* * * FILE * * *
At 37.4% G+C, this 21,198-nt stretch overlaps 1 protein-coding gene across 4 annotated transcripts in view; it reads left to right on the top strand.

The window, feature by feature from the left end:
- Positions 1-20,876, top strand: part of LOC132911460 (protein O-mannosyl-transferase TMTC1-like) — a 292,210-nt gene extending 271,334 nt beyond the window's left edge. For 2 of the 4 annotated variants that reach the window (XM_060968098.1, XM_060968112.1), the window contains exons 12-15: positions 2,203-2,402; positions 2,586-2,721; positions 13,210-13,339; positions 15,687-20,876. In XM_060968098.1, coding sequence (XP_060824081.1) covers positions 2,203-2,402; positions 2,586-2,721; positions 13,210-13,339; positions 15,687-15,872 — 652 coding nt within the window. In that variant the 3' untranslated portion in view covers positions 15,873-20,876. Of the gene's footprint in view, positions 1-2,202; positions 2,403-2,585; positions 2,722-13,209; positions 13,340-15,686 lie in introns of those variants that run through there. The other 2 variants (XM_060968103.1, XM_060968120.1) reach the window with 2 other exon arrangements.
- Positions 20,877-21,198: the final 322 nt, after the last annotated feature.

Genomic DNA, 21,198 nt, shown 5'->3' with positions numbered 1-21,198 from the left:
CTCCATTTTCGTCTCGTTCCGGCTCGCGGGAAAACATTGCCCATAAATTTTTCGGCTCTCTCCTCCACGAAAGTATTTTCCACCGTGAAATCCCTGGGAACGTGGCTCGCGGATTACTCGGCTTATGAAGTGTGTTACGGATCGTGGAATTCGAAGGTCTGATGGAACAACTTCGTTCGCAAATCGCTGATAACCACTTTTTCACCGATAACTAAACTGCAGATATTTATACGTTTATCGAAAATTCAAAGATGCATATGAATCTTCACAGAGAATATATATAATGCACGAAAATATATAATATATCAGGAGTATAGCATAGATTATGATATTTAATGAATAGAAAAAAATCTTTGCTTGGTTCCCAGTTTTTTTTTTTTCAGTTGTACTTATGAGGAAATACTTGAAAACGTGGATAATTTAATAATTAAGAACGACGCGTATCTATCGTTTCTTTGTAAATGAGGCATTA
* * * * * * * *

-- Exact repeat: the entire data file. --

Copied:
At 37.4% G+C, this 21,198-nt stretch overlaps 1 protein-coding gene across 4 annotated transcripts in view; it reads left to right on the top strand.

The window, feature by feature from the left end:
- Positions 1-20,876, top strand: part of LOC132911460 (protein O-mannosyl-transferase TMTC1-like) — a 292,210-nt gene extending 271,334 nt beyond the window's left edge. For 2 of the 4 annotated variants that reach the window (XM_060968098.1, XM_060968112.1), the window contains exons 12-15: positions 2,203-2,402; positions 2,586-2,721; positions 13,210-13,339; positions 15,687-20,876. In XM_060968098.1, coding sequence (XP_060824081.1) covers positions 2,203-2,402; positions 2,586-2,721; positions 13,210-13,339; positions 15,687-15,872 — 652 coding nt within the window. In that variant the 3' untranslated portion in view covers positions 15,873-20,876. Of the gene's footprint in view, positions 1-2,202; positions 2,403-2,585; positions 2,722-13,209; positions 13,340-15,686 lie in introns of those variants that run through there. The other 2 variants (XM_060968103.1, XM_060968120.1) reach the window with 2 other exon arrangements.
- Positions 20,877-21,198: the final 322 nt, after the last annotated feature.

Genomic DNA, 21,198 nt, shown 5'->3' with positions numbered 1-21,198 from the left:
CTCCATTTTCGTCTCGTTCCGGCTCGCGGGAAAACATTGCCCATAAATTTTTCGGCTCTCTCCTCCACGAAAGTATTTTCCACCGTGAAATCCCTGGGAACGTGGCTCGCGGATTACTCGGCTTATGAAGTGTGTTACGGATCGTGGAATTCGAAGGTCTGATGGAACAACTTCGTTCGCAAATCGCTGATAACCACTTTTTCACCGATAACTAAACTGCAGATATTTATACGTTTATCGAAAATTCAAAGATGCATATGAATCTTCACAGAGAATATATATAATGCACGAAAATATATAATATATCAGGAGTATAGCATAGATTATGATATTTAATGAATAGAAAAAAATCTTTGCTTGGTTCCCAGTTTTTTTTTTTTCAGTTGTACTTATGAGGAAATACTTGAAAACGTGGATAATTTAATAATTAAGAACGACGCGTATCTATCGTTTCTTTGTAAATGAGGCATTA